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Mol Biol Cell. 1999 Jun;10(6):1719-32.

The Saccharomyces cerevisiae v-SNARE Vti1p is required for multiple membrane transport pathways to the vacuole.

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Institute of Molecular Biology, University of Oregon, Eugene, Oregon 97403-1229, USA.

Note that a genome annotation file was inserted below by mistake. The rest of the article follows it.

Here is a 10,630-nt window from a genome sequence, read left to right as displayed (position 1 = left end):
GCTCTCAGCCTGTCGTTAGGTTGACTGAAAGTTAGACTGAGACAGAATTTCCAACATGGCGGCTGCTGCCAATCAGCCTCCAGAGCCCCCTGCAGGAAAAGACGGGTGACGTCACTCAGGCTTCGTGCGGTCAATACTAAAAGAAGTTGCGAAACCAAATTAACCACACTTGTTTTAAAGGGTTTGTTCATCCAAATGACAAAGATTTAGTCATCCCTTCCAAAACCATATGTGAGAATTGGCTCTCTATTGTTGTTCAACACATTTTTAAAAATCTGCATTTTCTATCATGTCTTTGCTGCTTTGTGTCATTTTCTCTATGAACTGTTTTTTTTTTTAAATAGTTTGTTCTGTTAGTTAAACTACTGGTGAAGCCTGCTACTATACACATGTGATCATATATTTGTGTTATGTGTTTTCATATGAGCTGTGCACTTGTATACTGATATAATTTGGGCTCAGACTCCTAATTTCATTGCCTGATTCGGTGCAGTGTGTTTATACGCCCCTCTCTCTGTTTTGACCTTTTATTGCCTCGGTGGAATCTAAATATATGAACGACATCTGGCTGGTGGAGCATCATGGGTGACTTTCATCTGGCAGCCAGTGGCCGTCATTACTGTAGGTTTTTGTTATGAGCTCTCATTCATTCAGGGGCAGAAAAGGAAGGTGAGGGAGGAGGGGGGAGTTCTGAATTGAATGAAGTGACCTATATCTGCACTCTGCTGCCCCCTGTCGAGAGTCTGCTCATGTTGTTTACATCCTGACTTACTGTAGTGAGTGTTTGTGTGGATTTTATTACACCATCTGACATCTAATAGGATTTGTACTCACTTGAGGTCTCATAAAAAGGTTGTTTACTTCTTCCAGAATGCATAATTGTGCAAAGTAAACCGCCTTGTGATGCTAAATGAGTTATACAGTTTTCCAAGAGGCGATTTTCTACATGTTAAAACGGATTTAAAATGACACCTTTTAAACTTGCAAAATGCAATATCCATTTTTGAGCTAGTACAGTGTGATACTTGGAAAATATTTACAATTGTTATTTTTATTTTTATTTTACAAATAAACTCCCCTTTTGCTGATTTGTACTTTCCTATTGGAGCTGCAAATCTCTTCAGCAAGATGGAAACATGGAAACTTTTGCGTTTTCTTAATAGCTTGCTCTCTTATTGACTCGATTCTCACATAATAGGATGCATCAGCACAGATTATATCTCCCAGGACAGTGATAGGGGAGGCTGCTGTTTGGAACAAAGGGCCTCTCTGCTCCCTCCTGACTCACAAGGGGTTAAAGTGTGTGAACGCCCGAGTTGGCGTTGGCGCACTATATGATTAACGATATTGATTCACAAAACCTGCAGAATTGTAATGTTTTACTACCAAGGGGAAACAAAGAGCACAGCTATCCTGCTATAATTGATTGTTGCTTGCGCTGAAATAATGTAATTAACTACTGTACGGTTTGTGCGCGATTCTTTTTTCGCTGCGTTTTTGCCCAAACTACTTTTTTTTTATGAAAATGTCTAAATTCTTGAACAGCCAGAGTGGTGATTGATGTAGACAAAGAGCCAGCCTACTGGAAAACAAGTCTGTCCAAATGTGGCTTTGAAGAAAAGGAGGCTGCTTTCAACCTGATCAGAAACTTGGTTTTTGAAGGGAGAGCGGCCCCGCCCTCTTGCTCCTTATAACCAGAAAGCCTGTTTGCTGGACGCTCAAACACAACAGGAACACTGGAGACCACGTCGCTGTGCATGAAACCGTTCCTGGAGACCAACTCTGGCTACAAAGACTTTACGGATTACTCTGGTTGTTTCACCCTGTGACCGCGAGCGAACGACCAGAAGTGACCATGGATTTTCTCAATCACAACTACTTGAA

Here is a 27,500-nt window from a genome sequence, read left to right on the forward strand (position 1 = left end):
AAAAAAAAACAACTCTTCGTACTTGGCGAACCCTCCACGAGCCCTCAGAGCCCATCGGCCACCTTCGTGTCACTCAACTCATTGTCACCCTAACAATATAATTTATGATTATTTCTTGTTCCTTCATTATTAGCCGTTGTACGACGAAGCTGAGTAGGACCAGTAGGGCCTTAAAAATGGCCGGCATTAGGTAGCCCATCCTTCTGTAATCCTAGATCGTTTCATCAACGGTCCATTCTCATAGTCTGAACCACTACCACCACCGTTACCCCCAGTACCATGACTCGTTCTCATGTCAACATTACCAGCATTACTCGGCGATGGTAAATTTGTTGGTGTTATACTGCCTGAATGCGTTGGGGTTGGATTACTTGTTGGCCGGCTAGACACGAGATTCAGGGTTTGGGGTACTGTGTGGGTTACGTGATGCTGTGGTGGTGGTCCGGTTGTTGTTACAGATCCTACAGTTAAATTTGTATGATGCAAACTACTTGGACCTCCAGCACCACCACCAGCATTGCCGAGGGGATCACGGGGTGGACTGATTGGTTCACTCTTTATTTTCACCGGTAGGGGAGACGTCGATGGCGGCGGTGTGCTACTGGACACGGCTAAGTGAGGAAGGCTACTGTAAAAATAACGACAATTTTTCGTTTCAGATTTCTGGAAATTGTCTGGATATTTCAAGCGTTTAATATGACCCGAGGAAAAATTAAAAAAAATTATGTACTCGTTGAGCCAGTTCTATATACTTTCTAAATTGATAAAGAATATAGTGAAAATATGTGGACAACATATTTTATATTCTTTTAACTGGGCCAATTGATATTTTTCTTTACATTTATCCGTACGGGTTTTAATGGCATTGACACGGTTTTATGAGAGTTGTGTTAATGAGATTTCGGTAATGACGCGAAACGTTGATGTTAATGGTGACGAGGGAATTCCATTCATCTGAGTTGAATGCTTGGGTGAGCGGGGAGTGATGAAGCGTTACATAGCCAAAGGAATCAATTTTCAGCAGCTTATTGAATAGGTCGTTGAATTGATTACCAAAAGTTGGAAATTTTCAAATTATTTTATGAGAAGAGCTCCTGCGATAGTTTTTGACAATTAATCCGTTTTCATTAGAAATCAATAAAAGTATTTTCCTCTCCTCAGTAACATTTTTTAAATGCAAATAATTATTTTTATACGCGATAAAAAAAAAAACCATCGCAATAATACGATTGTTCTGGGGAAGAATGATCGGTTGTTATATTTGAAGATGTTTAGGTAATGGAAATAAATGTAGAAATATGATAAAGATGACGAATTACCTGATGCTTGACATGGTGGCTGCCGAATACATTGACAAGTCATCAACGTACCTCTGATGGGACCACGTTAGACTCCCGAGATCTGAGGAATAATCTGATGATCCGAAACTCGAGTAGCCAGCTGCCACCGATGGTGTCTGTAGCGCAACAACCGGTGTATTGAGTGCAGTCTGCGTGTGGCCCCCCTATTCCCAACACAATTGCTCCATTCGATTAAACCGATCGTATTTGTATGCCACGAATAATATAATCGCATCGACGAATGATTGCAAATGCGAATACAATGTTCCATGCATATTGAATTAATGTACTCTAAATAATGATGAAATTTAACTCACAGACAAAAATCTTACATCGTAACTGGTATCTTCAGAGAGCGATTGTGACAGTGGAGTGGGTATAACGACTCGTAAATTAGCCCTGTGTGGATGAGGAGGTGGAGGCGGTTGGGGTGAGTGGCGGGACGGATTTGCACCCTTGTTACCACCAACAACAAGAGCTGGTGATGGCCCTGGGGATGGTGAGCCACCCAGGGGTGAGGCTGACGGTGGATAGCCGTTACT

The interaction between v-SNAREs on transport vesicles and t-SNAREs on target membranes is required for membrane traffic in eukaryotic cells. Here we identify Vti1p as the first v-SNARE protein found to be required for biosynthetic traffic into the yeast vacuole, the equivalent of the mammalian lysosome. Certain vti1-ts yeast mutants are defective in alkaline phosphatase transport from the Golgi to the vacuole and in targeting of aminopeptidase I from the cytosol to the vacuole. VTI1 interacts genetically with the vacuolar t-SNARE VAM3, which is required for transport of both alkaline phosphatase and aminopeptidase I to the vacuole. The v-SNARE Nyv1p forms a SNARE complex with Vam3p in homotypic vacuolar fusion; however, we find that Nyv1p is not required for any of the three biosynthetic pathways to the vacuole. v-SNAREs were thought to ensure specificity in membrane traffic. However, Vti1p also functions in two additional membrane traffic pathways: Vti1p interacts with the t-SNAREs Pep12p in traffic from the TGN to the prevacuolar compartment and with Sed5p in retrograde traffic to the cis-Golgi. The ability of Vti1p to mediate multiple fusion steps requires additional proteins to ensure specificity in membrane traffic.

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